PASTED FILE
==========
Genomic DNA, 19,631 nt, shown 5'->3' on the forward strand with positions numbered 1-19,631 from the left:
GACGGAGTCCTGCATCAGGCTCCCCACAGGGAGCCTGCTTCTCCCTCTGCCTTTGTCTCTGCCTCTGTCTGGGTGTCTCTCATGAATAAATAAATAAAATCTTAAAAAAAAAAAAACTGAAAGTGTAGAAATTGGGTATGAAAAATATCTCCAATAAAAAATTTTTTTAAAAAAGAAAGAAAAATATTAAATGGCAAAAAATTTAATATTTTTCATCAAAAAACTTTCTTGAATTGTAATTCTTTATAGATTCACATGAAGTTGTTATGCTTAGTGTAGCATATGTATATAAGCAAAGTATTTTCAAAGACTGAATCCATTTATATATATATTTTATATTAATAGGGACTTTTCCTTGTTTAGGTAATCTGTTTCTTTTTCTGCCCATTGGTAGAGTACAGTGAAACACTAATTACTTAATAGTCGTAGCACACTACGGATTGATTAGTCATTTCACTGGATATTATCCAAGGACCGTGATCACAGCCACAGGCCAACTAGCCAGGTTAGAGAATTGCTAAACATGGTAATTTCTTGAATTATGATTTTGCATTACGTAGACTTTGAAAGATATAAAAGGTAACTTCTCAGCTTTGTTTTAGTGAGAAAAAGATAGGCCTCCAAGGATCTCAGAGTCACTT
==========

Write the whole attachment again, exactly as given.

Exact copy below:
Genomic DNA, 19,631 nt, shown 5'->3' on the forward strand with positions numbered 1-19,631 from the left:
GACGGAGTCCTGCATCAGGCTCCCCACAGGGAGCCTGCTTCTCCCTCTGCCTTTGTCTCTGCCTCTGTCTGGGTGTCTCTCATGAATAAATAAATAAAATCTTAAAAAAAAAAAAACTGAAAGTGTAGAAATTGGGTATGAAAAATATCTCCAATAAAAAATTTTTTTAAAAAAGAAAGAAAAATATTAAATGGCAAAAAATTTAATATTTTTCATCAAAAAACTTTCTTGAATTGTAATTCTTTATAGATTCACATGAAGTTGTTATGCTTAGTGTAGCATATGTATATAAGCAAAGTATTTTCAAAGACTGAATCCATTTATATATATATTTTATATTAATAGGGACTTTTCCTTGTTTAGGTAATCTGTTTCTTTTTCTGCCCATTGGTAGAGTACAGTGAAACACTAATTACTTAATAGTCGTAGCACACTACGGATTGATTAGTCATTTCACTGGATATTATCCAAGGACCGTGATCACAGCCACAGGCCAACTAGCCAGGTTAGAGAATTGCTAAACATGGTAATTTCTTGAATTATGATTTTGCATTACGTAGACTTTGAAAGATATAAAAGGTAACTTCTCAGCTTTGTTTTAGTGAGAAAAAGATAGGCCTCCAAGGATCTCAGAGTCACTT